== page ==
Pediatric Campylobacter Infections Follow-up
- Author: Jocelyn Y Ang, MD, FAAP, FIDSA; Chief Editor: Russell W Steele, MD more...
Further Outpatient Care
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- Assess the resolution of illness and patient compliance with medication.
Further Inpatient Care
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- Evaluate protracted cases of Campylobacter infection further to rule out other causes of fever, diarrhea, and sepsis.
- Provide close monitoring and support in the intensive care unit for immunoreactive complications such as Guillain-Barré syndrome (GBS).
Inpatient & Outpatient Medications
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- Rehydrate intravenously or orally.
- Administer antibiotics as indicated.
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- Patients with immunoreactive complications such as GBS may require transfer to a chronic care facility for rehabilitation after their condition stabilizes.
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- Guillain-Barré syndrome
- GBS is a disorder of peripheral nerves and is characterized by ascending paralysis.
- Strong evidence suggests an association between preceding C jejuni infection and GBS. The antigenic similarity between specific regions (terminal tetrasaccharide) of lipopolysaccharide of C jejuni and human gangliosides (GM1) led to the concept of molecular mimicry. This concept implies the sharing of homologous epitopes between the bacterial lipopolysaccharide and ganglioside surface components of the peripheral nerve. Immune response from simple C jejuni infection could induce antibodies that cross-react to the gangliosides and trigger GBS.
- Other variants of GBS associated with c jejuni infection include the following:
- Acute motor axonal neuropathy (AMAN), or Chinese paralytic syndrome, is characterized by a rapid onset of paralysis with progression to tetraplegia and respiratory failure and occurs in children in northern China during summer and fall.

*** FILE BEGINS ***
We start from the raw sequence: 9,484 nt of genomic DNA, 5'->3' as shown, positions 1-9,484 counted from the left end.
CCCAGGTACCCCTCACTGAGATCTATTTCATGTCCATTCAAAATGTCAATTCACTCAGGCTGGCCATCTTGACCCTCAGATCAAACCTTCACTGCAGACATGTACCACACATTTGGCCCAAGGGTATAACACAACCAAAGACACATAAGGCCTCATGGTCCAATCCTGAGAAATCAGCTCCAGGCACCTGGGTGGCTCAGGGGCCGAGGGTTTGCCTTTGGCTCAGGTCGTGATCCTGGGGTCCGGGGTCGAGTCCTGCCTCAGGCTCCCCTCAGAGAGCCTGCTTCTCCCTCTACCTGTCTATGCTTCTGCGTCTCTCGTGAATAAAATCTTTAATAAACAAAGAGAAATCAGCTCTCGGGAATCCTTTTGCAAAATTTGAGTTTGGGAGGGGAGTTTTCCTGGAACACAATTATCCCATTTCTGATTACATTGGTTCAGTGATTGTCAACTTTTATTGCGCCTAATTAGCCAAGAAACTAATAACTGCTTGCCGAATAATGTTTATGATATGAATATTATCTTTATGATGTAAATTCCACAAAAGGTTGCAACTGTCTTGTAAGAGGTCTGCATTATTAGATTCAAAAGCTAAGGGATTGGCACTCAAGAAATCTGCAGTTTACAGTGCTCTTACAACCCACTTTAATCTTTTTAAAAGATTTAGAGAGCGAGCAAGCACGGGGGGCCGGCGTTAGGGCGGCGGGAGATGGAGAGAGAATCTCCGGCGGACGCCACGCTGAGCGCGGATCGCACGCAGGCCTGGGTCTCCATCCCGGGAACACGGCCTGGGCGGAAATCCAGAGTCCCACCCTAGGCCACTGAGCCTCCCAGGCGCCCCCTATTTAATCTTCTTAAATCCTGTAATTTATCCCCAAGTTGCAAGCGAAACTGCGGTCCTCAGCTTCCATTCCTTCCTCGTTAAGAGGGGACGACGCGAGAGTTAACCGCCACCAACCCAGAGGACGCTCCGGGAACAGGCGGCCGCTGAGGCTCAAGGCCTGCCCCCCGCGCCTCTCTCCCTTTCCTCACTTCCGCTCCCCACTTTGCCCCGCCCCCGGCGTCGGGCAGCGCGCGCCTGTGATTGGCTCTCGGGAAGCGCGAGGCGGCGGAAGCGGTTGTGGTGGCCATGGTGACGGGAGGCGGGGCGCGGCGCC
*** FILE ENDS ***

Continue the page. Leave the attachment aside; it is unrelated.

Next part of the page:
- Fisher syndrome is characterized by ophthalmoplegia, areflexia, and cerebellar ataxia.
- Reactive arthritis
- Incidence and prevalence of Campylobacter- associated reactive arthritis varies among different reports, ranging from 0.6-24%.[35, 36]
- Development of reactive arthritis has been associated with human leukocyte antigen (HLA)-B27 allele; in these individuals, the disease is more severe than in individuals without HLA-B27. However, a more recent population-based study did not show the association.
- Arthritis starts a few days to several weeks after the episode of diarrhea. The course is usually self-limited, ranging from 1 week to several months (< 6 mo).
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- Most patients fully recover after C jejuni infection, with or without antibiotics.
- Campylobacter septicemia in patients with immune deficiencies (including congenital hypogammaglobulinemia, acquired hypogammaglobulinemia, malnutrition, HIV) and in neonates is associated with a high mortality rate.
- Even with plasmapheresis and intravenous immunoglobulin, as many as 20% of patients with GBS may require mechanical ventilation. Between 15% and 20% of all patients may develop severe neurologic deficit. GBS disease may result in mortality in 5-10% of all patients. Because GBS secondary to C jejuni may be more severe, the number of patients who require mechanical ventilation, experience severe neurologic sequelae, and die may also be higher.
- Previously healthy persons infected with C fetus usually recover without sequelae. This infection may be lethal to patients with altered immune status and neonates. Prognosis for these patients depends on the early administration of fluids and appropriate antimicrobial therapy.
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- Tips for preventing campylobacteriosis
- Thoroughly cook all poultry products. If served undercooked poultry in a restaurant, return it for further cooking.
- Wash hands with soap before and after handling raw foods of animal origin.
- Prevent cross-contamination in the kitchen
- Use separate cutting boards for foods of animal origin and other foods.
- Carefully clean all cutting boards, countertops, and utensils with soap and hot water after preparing raw food of animal origin.
- Avoid consuming unpasteurized milk and untreated surface water.
- Make sure that persons with diarrhea, especially children, carefully and frequently wash their hands with soap to reduce the risk of spreading infection.
- Wash hands with soap after contact with pet feces.
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